Like Prufrock, I measure out my life with spoons. This morning I wondered if I had enough spoons to walk Sir Gibbie two miles and have any spoons left for the rest of the weekend. I also wondered if I could still walk two miles, something I haven’t done in weeks, since before my liver enzymes blew up at the end of May. Could I, one who for the past two weeks has mainly imitated a patient etherized upon a table, walk two miles through my yellow fog of fatigue?
That yellow fog. Even though my liver numbers mostly improved last week, they got worse again this week. On top of that, my PSA Thursday, the first one in four weeks, jumped from 113 to 223, higher than when I was originally diagnosed at 200 (normal range is 0-4). Is my clinical trial treatment working? Is the PSA relevant? I don’t know yet, but I do know a big increase doesn’t indicate anything good. And I am constantly tired.
After getting my bad PSA result yesterday, and feeling woozy and wobbly, I nonetheless met some Livestrong cancer friends for lunch. During lunch I clumsily knocked over my tall glass of ice water, soaking the table, myself, and my friend next to me. The server moved us to a dry table. After lunch, when I stopped at Kroger, I got a call from that same friend saying I hadn’t left my signed credit card receipt with the restaurant. Sure enough, I had mindlessly stuck it in my pocket. So she straightened things out for me at the restaurant (I owe her), and I shopped as best I could.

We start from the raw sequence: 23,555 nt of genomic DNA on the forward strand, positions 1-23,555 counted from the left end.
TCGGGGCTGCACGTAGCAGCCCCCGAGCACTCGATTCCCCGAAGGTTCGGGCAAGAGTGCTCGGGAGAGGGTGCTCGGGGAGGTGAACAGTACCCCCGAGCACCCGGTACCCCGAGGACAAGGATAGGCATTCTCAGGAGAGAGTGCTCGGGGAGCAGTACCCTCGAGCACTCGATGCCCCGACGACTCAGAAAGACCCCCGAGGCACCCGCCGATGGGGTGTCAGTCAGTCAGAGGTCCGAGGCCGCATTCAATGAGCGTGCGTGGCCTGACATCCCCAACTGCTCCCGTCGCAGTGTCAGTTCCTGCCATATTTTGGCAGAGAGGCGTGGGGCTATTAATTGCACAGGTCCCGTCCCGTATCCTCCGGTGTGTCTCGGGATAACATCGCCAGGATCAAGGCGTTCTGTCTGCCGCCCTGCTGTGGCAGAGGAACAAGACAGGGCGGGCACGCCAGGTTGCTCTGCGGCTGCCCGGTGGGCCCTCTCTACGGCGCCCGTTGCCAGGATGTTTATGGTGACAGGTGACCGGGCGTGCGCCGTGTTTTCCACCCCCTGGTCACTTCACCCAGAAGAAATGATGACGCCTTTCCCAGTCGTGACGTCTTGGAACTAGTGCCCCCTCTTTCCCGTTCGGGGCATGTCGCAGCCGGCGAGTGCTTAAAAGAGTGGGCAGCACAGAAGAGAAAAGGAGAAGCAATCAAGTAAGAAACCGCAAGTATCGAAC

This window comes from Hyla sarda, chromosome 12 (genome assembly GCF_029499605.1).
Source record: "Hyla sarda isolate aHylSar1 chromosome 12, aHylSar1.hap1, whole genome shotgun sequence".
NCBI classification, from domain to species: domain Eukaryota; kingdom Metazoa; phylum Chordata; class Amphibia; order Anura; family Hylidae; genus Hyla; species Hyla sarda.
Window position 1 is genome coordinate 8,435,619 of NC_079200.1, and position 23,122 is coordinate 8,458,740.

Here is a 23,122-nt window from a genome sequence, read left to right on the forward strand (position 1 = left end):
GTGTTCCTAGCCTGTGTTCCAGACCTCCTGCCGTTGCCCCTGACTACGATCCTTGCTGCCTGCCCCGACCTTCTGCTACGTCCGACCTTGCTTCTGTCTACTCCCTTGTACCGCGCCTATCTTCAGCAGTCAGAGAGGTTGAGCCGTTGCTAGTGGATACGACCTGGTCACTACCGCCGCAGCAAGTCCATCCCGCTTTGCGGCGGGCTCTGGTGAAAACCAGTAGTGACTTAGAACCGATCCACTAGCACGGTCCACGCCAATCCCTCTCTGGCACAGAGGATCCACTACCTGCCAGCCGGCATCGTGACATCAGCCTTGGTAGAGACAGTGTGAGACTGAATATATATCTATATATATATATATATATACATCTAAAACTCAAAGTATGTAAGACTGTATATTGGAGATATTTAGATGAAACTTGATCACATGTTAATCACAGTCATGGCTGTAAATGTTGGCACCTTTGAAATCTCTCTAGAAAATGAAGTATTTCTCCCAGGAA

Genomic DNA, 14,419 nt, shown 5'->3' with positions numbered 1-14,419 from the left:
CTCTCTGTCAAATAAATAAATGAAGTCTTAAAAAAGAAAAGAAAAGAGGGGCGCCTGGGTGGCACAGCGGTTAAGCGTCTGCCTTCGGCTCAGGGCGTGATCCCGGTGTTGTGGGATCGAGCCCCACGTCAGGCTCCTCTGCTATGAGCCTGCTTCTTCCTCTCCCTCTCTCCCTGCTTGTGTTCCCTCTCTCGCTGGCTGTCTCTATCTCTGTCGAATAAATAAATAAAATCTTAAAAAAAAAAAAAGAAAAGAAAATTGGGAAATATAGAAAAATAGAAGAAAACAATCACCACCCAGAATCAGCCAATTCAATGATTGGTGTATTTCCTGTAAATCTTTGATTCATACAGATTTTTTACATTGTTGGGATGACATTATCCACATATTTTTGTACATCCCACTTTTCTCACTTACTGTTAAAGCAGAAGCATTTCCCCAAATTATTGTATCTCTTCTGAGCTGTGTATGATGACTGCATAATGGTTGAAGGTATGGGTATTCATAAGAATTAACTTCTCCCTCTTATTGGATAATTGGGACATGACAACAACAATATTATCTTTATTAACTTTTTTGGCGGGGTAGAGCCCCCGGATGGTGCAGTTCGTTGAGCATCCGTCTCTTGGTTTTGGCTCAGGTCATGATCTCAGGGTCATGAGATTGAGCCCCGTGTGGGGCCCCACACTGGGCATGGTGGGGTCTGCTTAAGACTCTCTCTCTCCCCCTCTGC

At home I was completely fogged in, body and soul. I rested. I took a nap. I then felt somewhat better in body. But the bad test results this week had me in a headlock. I was about two steps from hospice, I guessed. And I hadn’t even published my book yet.
This morning, as commonly happens, I awoke feeling more hopeful. I don’t know what’s happening in my body or why, and I may not get answers for days or weeks, but I wanted to know if I could still walk two miles. If so, then the thought of hospice could recede for a while longer. And the sunshine might help my jaundice. Gibbie was a good sport, walking the whole two miles with me. It wasn’t bad. Slow, but successful. So I’m not dying yet, and I’m encouraged to know I can, without difficulty, still walk two miles, at least on a good day.
I may even have some spoons left to let me do one or two other things today.
Wishing all the dads out there a very happy Father’s Day tomorrow.